EA Sports PGA Tour Review - Up And Down For Par
It has been a long time between drinks for EA and Golf. Rory McIlroy Golf was the last effort from the once prolific golf publisher and that was way back in the very early days of the Xbox One/PS4. In that time, The Golf Club aka PGA 2K Golf has risen to fill the gap, creating a game that, while it has its problems, has satisfied those of us with a hankering for some action on the virtual links. But EA has decided to come back to the sport with EA Sports PGA Tour and has set up what has the potential to be a juicy rivalry for years to come, the likes gamers haven’t seen since the height of the PES/FIFA wars.
EA Sports PGA Tour is, for all intents and purposes, a true continuation of EA’s previous golf titles. There is a lot here that is familiar to those of us that spent time with the Tiger Woods games in the past. The swing mechanics, the power boost and the after-shot spin manipulation are all things that were pioneered by the franchise over the years and all are important parts of this game. In fact, you can feel the DNA of the Tiger Woods all over this latest incarnation. But there are some important innovations here, this isn’t just some redo of a past title with better graphics. Just like the actual sport, there have been a number of innovations that have been incorporated here. The most notable of which is the sheer amount of shot types available to players. Once a player has upgraded their skills enough, there is a total of 17 different shot types, all of which have ideal use scenarios and a lot of the strategy is choosing the right shot for the right situation. Need to drop it next to the pin and hit over a bunker? A High loft shot is your friend. Lots of wind about, a runner shot will keep the ball low and make it roll further. Trust your putter more than your chip? A Texas Wedge shot is there to help.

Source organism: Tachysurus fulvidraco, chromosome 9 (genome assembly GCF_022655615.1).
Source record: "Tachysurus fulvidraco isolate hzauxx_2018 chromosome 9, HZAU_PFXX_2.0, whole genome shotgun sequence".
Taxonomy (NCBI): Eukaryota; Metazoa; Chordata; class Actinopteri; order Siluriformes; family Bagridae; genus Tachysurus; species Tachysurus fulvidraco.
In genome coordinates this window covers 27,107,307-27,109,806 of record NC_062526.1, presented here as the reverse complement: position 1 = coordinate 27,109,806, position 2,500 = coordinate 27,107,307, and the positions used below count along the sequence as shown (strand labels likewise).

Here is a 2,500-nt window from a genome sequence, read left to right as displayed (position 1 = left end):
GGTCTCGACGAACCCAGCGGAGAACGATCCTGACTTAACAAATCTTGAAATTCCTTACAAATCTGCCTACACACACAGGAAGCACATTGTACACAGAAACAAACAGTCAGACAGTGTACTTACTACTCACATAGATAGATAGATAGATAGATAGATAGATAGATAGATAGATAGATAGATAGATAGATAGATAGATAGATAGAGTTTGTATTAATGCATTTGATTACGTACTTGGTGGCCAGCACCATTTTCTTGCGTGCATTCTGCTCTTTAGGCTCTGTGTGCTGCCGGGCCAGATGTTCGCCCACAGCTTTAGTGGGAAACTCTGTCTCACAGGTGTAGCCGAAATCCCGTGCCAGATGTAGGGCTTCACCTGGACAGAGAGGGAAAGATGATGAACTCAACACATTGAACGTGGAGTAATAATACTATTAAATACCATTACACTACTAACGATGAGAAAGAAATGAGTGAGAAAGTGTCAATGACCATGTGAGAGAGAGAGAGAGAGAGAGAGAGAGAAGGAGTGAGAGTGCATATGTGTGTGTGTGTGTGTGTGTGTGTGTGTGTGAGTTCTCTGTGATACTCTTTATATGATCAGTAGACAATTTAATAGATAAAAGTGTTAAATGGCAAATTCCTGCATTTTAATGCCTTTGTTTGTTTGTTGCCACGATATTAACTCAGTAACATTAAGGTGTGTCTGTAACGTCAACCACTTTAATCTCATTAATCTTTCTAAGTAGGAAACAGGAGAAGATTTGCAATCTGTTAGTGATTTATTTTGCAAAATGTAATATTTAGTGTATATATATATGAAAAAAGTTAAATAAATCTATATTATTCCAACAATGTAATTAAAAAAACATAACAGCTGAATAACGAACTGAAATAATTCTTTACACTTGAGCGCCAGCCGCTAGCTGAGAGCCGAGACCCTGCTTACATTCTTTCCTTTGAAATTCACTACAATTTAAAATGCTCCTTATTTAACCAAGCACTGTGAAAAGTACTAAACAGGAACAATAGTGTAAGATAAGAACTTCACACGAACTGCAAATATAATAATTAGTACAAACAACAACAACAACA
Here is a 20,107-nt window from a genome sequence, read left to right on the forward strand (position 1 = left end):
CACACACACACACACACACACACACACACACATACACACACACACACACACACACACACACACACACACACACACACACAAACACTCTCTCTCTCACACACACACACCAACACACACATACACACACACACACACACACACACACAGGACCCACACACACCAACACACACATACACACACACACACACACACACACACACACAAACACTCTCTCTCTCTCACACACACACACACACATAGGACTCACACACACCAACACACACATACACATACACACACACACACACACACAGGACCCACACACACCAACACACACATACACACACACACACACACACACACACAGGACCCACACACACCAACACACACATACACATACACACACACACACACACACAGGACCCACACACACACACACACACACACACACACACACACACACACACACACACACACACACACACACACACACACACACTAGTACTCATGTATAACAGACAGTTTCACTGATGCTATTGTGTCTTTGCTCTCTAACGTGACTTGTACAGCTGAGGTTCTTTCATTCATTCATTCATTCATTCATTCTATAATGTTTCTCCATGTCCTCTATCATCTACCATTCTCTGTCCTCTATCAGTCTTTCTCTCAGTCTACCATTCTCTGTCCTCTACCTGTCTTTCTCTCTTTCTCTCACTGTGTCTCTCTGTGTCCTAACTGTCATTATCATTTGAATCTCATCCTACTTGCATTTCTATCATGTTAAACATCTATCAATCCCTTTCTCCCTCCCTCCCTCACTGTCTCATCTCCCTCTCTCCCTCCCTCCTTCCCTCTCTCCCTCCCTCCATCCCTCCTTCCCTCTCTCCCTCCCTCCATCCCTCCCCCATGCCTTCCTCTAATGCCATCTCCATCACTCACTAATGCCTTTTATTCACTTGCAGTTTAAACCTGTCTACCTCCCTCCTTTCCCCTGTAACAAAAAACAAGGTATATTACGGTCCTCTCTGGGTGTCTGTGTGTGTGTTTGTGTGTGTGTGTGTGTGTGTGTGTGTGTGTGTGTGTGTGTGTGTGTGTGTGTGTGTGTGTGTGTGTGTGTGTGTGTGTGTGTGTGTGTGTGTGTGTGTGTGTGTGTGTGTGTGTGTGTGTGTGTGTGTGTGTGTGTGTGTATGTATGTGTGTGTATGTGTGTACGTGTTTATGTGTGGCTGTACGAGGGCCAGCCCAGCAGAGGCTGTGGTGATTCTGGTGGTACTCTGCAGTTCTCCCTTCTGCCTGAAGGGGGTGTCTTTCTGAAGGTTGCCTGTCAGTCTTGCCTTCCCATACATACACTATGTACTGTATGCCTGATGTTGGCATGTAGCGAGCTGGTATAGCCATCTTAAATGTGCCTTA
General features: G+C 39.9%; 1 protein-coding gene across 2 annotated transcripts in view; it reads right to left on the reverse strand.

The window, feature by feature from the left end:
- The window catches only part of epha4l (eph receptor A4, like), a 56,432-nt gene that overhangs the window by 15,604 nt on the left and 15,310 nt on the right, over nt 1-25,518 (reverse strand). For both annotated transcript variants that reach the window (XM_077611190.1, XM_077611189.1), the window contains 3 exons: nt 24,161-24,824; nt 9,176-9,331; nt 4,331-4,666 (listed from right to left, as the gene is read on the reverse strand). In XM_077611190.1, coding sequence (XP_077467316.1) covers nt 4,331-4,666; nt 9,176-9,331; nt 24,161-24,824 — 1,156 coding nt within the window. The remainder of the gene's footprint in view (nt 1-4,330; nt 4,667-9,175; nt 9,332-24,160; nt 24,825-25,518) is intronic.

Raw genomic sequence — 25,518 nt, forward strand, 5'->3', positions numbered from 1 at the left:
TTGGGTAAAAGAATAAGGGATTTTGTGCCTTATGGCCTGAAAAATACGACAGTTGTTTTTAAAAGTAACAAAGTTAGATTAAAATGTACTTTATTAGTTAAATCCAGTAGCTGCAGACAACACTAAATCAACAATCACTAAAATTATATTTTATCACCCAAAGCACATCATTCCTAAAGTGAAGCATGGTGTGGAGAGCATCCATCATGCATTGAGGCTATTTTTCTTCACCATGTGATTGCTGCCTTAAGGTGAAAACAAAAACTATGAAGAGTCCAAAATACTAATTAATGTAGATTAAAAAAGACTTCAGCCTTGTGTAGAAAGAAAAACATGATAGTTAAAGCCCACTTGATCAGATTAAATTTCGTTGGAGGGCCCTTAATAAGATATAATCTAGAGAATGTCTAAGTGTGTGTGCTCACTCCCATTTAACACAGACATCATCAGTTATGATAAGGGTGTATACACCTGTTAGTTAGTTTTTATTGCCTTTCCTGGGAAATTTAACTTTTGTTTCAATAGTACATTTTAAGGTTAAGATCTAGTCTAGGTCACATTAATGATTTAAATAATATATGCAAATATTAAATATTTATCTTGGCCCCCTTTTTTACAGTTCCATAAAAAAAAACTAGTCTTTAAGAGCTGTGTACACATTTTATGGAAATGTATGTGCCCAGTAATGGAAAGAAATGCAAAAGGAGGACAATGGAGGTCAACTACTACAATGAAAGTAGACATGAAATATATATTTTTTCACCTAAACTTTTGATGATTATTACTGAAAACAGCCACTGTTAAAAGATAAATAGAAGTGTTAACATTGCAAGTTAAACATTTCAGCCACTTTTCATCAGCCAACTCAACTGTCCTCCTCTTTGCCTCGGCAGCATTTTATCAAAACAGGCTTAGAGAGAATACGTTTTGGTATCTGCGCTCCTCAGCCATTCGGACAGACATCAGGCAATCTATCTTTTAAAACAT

It can all get a little confusing if you aren’t 100% up on golf terminology but thankfully there is a nice range of training challenges and tutorials available to players that explains these shots and when to use them. In fact, doing these training challenges is almost essential, as they are the fastest way of upgrading your player’s skills as well as ensuring you have a good grip on the game’s mechanics. This is a must as Golf is an unforgiving sport where mistakes are punished heavily. These challenges can also be used to experience some key moments in Golf’s history and earn new gear from sponsors, making them a key first step for new players. Without doing the tutorial challenges, players will struggle to upgrade their players quickly enough to be able to compete in the career mode at an effective level. These skill upgrades are earned in traditional video game manner, through experience points earned in just about everything you do in-game, so doing these short, sharp and sometimes dull challenges may feel like busy work but it is time well spent.
The career mode is where the meat and potatoes of the game lie and it is a hefty mode to dive into. The goal is to take your player from a promising amateur, through Q-School, onto the Korn Ferry Tour and finally into the PGA main tour. The ultimate goal is, of course, winning the Masters and taking home that green jacket, but you can expect to play a lot of golf before you are ready to do that. In a somewhat baffling move, players can choose to play all four rounds of each competition or a quick version, where only key holes are played. The problem here is that when you play the quick version, you have no input over how you perform during the holes you don’t have control over. On more than one occasion I finished a day with a great score, only for the computer to give me multiple bogeys or worse while I wasn’t in control. It is very frustrating to be at -5 and then all of a sudden at +1 through no fault of your own. A much smarter move here would have been to allow players an extra choice of having all tournaments be one round instead of four. It cuts the length down without taking the result out of the player’s hands.